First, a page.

The cable front squat is the best option for a leg workout. It is more advanced than the standard squat. However, it is not as effective at building mass because it doesn’t permit as much weight to be lifted.

Cable Front Squat

Muscles Worked

Primary: Quadriceps, gluteals.

Secondary: Hamstrings, adductors, spinal erectors, abs

How To Do Front Cable Squat

  1. Stand in front of a low-pulley cable machine with your feet shoulder-width apart.
  2. Then, pull the ropes up to your chest and hold.
  3. Maintain the natural arch in your lower back and keep your head directed forward.
  4. Perform a squat, bending your knees and pushing your hips back to lower yourself until your thighs parallel the floor.
  5. From this position, push yourself back to the starting point.


  • Start light and add weight gradually, allowing your legs and lower back time to adapt.
  • Lift your chest first and keep your elbows up to prevent the bar from falling.

6. Cable Chair Squat

Cable Chair Squat is also known as Cable Narrow Chair Stand Up.

Due to the load and body position, this exercise is a great way to build up the strength and size in your quads. It involves less pressure on your hips and more resistance at your knees. 

Cable Chair Squat

Muscles Worked

Primary: Quadriceps, gluteals.

Secondary: Hamstrings, adductors, spinal erectors, abdominals.

How To Do Front Chair Squat

  1. Stand in front of a low-pulley cable machine with a narrow stance.
  2. Then, pull the ropes up to your chest and hold.
  3. Perform a squat, bending your knees and pushing your hips back to lower yourself until your thighs parallel the floor.
  4. From this position, push yourself back to the starting point.
  5. Repeat as many reps and sets to reach your goal.


  • Make sure your back is straight and your core is tight.
  • Lift your chest first and keep your elbows up to prevent the bar from falling.
  • Keep your knees stiff, your back and arms straight, and your head up.

7. Cable Pull-Through

The Cable Pull-Through is a popular exercise that targets the glutes and hamstrings for muscle and strength-building purposes.

Now, many people are afraid to perform this movement or are just not interested because it requires a little setup and may even look a little funny.

Cable Pull-Through

Muscles Worked

Primary: Hamstrings, Gluteus Maximus

Secondary: Quadriceps, Erector Spinae

How To Do Cable Pull-Through

  1. Grasp the attachment of a low cable pulley. Straddle the cable so that your back faces the pulley.
  2. Keeping your legs straight, flex your hips and waist until you feel a mild stretch in your hamstrings.
  3. Step forward until the rope is pulled taut, and stand with your feet shoulder-width apart.
  4. Keeping your legs and arms straight, exhale as you stand up and pull the cable attachment through your legs.
  5. Hold for a count of two and squeeze your glutes.
  6. Inhale as you reverse the motion and return the cable attachment to the starting position with your hips and waist flexed.


  • At the top of the movement, do not hyperextend your back.
  • All the movement should occur in your hips.

8. Cable Step Up

The cable step-up is a great leg workout for building lower-body strength and power.

This exercise targets the quadriceps and also involves calves and glutes & hip flexors.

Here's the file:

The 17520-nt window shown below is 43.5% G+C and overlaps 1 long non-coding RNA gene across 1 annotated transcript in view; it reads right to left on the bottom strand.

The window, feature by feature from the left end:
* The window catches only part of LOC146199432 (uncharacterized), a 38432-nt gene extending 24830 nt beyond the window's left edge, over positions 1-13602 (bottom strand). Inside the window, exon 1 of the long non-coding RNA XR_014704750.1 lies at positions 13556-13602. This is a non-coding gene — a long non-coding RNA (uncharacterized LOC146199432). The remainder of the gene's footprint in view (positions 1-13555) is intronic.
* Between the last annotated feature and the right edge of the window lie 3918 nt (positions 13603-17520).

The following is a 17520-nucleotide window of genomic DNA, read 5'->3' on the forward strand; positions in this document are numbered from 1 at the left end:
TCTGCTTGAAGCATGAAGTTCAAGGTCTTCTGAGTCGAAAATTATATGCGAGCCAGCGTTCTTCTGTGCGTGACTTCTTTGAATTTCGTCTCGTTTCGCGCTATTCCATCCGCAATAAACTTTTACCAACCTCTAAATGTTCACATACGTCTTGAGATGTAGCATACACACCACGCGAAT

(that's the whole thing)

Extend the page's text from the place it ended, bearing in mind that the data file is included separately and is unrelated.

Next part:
The step-up is a great all-round exercise that is perfect for everyone. It can be modified to create a challenging workout for anyone, whether they have just started exercising or have been training for years.

Cable Step Up

Muscles Worked

Primary: Quadriceps.

Secondary: Gluteals, hamstrings, Soleus, Gastrocnemius

How To Do Cable Step Up

  1. Place a knee-high box in front of you and grasp the stirrups at each side of the platform in each hand.
  2. Stand with your feet in a comfortable hip-width stance.
  3. Step forward with one leg onto the step and drive through that thigh to bring your body upward.
  4. Bring the trailing leg to the top of the step and stand on the box.
  5. Then, step back with the opposite leg to the floor and lower yourself.
  6. Alternate legs with each rep.


  • Control the movement, using your muscles to lift and lower yourself slowly.
  • Be sure to keep your lower back in its natural arch and your upper body upright throughout the movement.

9. Cable Standing Leg Curl

The cable standing leg curl is useful when you can’t access a leg curl machine.

It is one of the best isolation exercises for building mass and strength in the hamstring muscles. As part of lower-body training, it is usually performed for moderate to high reps, at least 8–12 reps per set.

Cable Standing Leg Curl

Muscles Worked

Primary: Hamstrings.

Secondary: Gluteals, Calf muscles.

How To Do Cable Standing Leg Curl

  1. Stand next to a machine that has a floor-level pulley. Attach the foot harness to a low pulley.
  2. With a foot harness on one ankle, grasp the support bar with both hands and step back with the other foot.
  3. The attached foot is slightly off the floor.
  4. Pull the cable attachment back by flexing the knee until the knee is fully bent.
  5. Return by straightening the knee to the original position and repeat.
  6. Continue with the opposite leg.


  • Be careful not to sway at the hips. Maintain proper posture throughout the exercise.
  • Focus on moving the weight with your hamstrings, utilizing a full range of motion. 

10. Cable Glute Kickback

Cable kickback targets your gluteus maximus and improves both stability and toning to give you the shaped, toned look you desire. 

 It is an excellent isolation movement for targeting the glute and hamstring muscles.

Cable Kick Back

Muscles Worked

Primary: Gluteus Maximus

Secondary: Hamstrings

How To Do Cable Kickback

  1. Begin by strapping the ankle strap to your foot.
  2. With your feet together, grab onto the cable machine with both hands and lean forward with your back straight.
  3. Then, move your leg back until your glutes contract. Your leg should be slightly bent.
  4. Hold for one second, then slowly return to the starting position without placing your leg on the ground. This is one rep.
  5. Repeat for desired sets and reps. Repeat with the opposite leg.